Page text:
This is why they produce disciples who go into management - with Mourinho being Van Gaal's star pupil, having achieved so much since working under the Dutchman during his time at Barcelona.
One of the questions I hear most nowadays is where are the leaders?
The general response is that there are no leaders anymore.
But the question I ask is, 'Whose fault is that?' We are on a precipice in football at the moment in terms of teaching and coaching because the old autocratic leader is dead, the last of their kind dwindling.
However, for many modern-day coaches, there is confusion between how they were coached and knowing there is a new way, but being still unsure how to implement it.
As an example, imagine one of today's generation of coaches or managers faced with this dilemma: How do I stop the player walking off the coach with a cap on back to front?
1 Ask him to take it off or take it off his head yourself.
2 Allow him to continue and compromise your beliefs.
3 Wait till Monday and organise a meeting with the senior players and ask them to create a set of standards for themselves with your guidance and get the result you want.
Before you answer point 1, you must first understand the consequences of the coach's decision.
Getting the cap off his head. Will it make him play better? No.
Could it annoy him and put negativity in his mind pre-match, impact his performance and, in turn, the team's performance? Yes.
Will it annoy you pre-match? You're the coach, you shouldn't allow anything to take your mind away from winning the match. Is it best, then, to deal with it another time or is that weakness?
I'm not going to decide this for you, but this is a conundrum that faces the modern leader in every business.
For the majority of those who had the same football upbringing as me, we would have had the cap ripped off our head. However, you can be pretty sure that this approach nowadays would alienate you as a leader and damage your chances of success.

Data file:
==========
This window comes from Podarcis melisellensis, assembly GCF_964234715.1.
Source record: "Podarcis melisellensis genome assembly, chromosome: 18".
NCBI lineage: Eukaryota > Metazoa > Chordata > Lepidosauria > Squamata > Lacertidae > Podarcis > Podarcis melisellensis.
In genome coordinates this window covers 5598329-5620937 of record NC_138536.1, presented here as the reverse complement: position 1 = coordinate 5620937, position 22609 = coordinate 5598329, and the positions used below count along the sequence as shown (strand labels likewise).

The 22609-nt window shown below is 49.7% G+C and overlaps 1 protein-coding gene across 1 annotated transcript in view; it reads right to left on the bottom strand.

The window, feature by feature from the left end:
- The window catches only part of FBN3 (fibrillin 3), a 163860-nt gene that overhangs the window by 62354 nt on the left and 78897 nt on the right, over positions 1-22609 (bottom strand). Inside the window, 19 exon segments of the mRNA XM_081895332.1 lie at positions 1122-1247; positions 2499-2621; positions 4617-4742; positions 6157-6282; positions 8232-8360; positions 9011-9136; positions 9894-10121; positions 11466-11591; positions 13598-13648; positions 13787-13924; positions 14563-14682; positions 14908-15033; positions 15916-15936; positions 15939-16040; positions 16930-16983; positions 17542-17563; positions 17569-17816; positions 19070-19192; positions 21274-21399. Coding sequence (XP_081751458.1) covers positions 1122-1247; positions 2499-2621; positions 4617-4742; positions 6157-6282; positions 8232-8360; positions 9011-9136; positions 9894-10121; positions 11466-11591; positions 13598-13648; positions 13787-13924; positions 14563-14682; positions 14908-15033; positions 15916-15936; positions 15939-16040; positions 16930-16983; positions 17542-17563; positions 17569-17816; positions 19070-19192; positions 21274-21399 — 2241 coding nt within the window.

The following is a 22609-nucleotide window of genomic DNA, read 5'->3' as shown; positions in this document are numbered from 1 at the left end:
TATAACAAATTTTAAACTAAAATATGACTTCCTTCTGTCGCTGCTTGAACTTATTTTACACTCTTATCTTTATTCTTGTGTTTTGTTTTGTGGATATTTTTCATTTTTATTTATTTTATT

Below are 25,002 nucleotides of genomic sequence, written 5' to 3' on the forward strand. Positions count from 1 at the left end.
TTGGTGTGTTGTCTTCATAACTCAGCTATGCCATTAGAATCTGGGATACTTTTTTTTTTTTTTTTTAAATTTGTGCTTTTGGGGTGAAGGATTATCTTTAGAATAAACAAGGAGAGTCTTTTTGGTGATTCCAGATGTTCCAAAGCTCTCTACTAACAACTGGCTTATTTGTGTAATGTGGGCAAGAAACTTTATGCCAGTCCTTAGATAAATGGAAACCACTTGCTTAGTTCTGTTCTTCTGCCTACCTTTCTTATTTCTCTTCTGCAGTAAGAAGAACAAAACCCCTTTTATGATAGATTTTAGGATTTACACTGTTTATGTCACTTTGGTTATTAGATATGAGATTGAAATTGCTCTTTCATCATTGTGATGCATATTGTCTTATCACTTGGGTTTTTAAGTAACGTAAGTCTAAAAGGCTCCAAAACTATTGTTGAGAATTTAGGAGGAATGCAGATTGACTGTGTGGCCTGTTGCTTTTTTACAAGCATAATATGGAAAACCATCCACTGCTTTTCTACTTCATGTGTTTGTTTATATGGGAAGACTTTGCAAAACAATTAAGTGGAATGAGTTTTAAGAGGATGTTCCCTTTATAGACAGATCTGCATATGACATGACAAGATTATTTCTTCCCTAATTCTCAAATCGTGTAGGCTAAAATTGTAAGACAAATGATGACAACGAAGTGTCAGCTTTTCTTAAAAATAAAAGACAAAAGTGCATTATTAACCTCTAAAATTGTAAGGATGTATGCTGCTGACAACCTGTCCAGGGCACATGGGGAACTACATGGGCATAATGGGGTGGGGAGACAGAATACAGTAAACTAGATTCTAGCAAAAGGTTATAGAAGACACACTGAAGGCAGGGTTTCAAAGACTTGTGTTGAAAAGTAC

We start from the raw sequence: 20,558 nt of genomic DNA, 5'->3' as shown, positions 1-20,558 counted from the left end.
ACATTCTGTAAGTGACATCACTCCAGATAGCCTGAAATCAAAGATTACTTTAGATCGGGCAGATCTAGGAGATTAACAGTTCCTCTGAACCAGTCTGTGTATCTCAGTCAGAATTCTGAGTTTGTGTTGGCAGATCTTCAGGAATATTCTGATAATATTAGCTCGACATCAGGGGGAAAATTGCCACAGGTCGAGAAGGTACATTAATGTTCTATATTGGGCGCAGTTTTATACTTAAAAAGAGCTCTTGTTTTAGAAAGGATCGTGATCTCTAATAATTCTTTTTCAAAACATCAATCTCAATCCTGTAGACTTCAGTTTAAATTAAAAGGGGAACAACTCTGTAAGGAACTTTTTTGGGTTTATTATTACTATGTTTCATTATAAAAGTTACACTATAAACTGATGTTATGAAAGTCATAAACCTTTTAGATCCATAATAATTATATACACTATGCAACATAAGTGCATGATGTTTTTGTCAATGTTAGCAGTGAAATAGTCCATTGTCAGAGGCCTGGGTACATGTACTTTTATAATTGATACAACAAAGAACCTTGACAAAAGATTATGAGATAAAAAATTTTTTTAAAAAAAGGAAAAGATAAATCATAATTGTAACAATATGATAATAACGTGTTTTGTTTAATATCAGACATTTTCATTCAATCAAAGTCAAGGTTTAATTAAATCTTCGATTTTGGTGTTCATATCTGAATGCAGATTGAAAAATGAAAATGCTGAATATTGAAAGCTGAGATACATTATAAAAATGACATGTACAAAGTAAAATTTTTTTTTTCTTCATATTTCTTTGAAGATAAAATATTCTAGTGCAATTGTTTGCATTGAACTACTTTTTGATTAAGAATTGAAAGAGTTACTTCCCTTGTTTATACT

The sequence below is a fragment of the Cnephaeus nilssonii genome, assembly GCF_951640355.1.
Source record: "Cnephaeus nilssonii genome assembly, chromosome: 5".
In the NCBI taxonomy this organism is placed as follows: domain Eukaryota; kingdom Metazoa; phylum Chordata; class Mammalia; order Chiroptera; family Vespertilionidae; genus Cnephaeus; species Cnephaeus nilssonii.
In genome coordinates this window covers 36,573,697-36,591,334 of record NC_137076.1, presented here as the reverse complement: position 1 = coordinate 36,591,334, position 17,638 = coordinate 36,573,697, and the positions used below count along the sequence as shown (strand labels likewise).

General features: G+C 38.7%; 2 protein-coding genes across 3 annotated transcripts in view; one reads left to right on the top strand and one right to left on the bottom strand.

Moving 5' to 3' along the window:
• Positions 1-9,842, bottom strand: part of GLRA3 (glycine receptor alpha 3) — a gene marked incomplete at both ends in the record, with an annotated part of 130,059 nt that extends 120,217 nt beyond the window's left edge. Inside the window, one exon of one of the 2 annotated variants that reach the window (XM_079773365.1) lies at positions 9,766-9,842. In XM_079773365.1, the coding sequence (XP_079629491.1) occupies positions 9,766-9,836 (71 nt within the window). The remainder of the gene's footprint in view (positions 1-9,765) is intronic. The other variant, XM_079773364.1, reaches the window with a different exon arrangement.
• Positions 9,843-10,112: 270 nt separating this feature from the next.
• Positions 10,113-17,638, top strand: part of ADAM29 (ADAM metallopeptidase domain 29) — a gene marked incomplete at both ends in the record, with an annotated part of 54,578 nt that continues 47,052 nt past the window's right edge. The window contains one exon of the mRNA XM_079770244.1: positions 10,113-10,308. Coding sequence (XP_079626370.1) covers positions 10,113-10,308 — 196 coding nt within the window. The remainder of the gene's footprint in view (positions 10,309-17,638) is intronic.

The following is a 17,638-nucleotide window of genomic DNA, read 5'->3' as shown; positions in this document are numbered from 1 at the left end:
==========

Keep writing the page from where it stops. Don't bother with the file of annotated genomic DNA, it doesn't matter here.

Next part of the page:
My two young girls are five and six and they bring their small pieces of homework home - maybe reading a book or some mathematical sums.
I remember a year ago, with my eldest, cutting across her to give the answer to a word she couldn't read. She was furious with me - "Don't tell me the answer," she said. "I wanted to know the letter so I can say the word."
I thought, 'wow'. As a kid, I wanted the answer and to get on with it, but modern education has changed and it is an upbringing where kids are told to go and find the answers, but are guided to the result. They learn better this way.
When a young, budding footballer leaves school, he expects the same approach, but that hasn't been football. We get told what to do and when to go and do it! But I expect football coaching to change in the next few years and adopt these methods, which are also more prevalent in other sports.
The players take ownership of a coach's clear set of principles and he facilitates the process.
Van Gaal and Mourinho have clear principles. They are engaging and gripping in public address, and believable.
But while Mourinho has benefited greatly from a receptive audience with fond memories of his last spell in charge - if he has sceptics at Chelsea, they have remained quiet - Van Gaal has had to fight to win people over and convince them that his blueprint, his manifesto, is the right one.
He has had to convince his own supporters that his philosophy is the right one and stuck rigidly to his beliefs when the number of doubters was growing.
That is what leadership is all about - being strong and unswayed by criticism and negativity - and people are now believing that Van Gaal's philosophy is one which works.
So as the Reds take on the Blues, which leader do you trust to get it right? (© Daily Telegraph, London)